"Hitting the right notes with the mid-sized-sedan buyer is also evident in the way the Optima rides and handles. Contrary to what the auto enthusiast press would have you believe, the mid-size sedan driver is more concerned about quiet and a comfortable ride than about crisp handling, and we discovered that Kia engineers tuned the Optima's suspension with that bias in mind. The Optima's suspension is reasonably sophisticated with Macpherson struts in the front and a multi-link rear, but as a drive on the course at Road Atlanta proved, it is not a setup designed for ultimate cornering at the expense of ride, and that's as it should be. "

    Of course, everyone wants both, but reality being what it is you have trade offs. To one degree or another. Finding that balance is very important.
  • jeffyscottjeffyscott Posts: 3,855
    The part in bold is enough to make me fairly certain I'd not want one...I do recognize that the majority of buyers don't care about handling, though.

    This is a definite improvement in the wheels:
  • m6userm6user Posts: 3,175
    edited September 2010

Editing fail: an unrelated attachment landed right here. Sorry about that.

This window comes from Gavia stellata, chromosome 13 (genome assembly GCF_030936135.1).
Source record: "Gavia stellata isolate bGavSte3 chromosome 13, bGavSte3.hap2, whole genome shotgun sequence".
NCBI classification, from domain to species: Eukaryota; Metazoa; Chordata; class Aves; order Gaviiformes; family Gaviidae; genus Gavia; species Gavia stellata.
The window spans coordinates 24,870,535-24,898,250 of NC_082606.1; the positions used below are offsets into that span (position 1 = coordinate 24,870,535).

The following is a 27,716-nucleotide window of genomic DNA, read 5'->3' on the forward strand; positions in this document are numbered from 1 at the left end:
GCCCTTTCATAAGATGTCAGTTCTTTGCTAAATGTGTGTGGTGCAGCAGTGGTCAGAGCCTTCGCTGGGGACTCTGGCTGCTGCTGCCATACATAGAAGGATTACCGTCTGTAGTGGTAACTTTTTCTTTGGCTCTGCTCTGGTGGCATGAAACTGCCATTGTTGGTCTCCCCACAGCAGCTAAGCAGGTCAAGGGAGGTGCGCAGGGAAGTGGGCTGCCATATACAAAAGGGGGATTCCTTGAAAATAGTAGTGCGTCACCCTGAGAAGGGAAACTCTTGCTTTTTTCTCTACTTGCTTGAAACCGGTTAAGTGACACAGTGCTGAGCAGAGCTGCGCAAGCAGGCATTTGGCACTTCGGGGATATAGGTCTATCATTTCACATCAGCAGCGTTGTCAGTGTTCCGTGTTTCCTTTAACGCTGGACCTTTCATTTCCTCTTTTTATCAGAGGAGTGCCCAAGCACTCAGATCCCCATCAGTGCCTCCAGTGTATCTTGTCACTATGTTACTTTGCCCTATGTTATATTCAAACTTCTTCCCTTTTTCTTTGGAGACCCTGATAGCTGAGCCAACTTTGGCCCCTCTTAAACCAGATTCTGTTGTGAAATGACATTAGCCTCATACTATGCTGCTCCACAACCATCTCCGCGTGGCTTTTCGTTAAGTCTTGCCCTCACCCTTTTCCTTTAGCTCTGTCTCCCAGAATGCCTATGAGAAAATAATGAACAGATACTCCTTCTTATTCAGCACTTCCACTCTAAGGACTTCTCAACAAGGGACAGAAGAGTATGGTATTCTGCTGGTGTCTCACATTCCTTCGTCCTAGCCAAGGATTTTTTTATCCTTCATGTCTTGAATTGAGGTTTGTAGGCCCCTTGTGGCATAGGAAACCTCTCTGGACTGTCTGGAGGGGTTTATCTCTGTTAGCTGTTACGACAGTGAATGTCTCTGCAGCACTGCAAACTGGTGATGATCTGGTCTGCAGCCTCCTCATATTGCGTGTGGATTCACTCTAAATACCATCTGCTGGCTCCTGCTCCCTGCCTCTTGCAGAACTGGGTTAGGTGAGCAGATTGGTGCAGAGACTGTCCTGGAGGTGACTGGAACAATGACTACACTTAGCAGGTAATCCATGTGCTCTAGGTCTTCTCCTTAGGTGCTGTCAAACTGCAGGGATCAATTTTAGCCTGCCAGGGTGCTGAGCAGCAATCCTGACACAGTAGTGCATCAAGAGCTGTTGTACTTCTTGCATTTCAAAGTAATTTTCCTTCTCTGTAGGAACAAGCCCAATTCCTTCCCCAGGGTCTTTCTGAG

I do recognize that the majority of buyers don't care about handling, though.

    I think that's a little bit of an overstatement. Of course they care about handling. They just don't like it the same as you or I might. I have never met anybody that says "I don't care at all about handling". In fact, they most often say "I like how it handles". Even a Camry buyer will probably say one of the reasons they bought their car was because of "the way it handles". It all boils down to one's personal definition of what good handling means to them. Some people can't stand the way my Mazda6 rides/handles but I like it.

    Some people(not you) on here like to denigrate others that don't want sports car type handling in their vehicle. I say it's your money, get what you like.

    IMO most of these denigrators think they are born Indy drivers that have just never been discovered. ;)

    As far as the Optima goes, I'll wait and see just what they mean by a test drive myself. I agree on the wheels...they look good in that picture.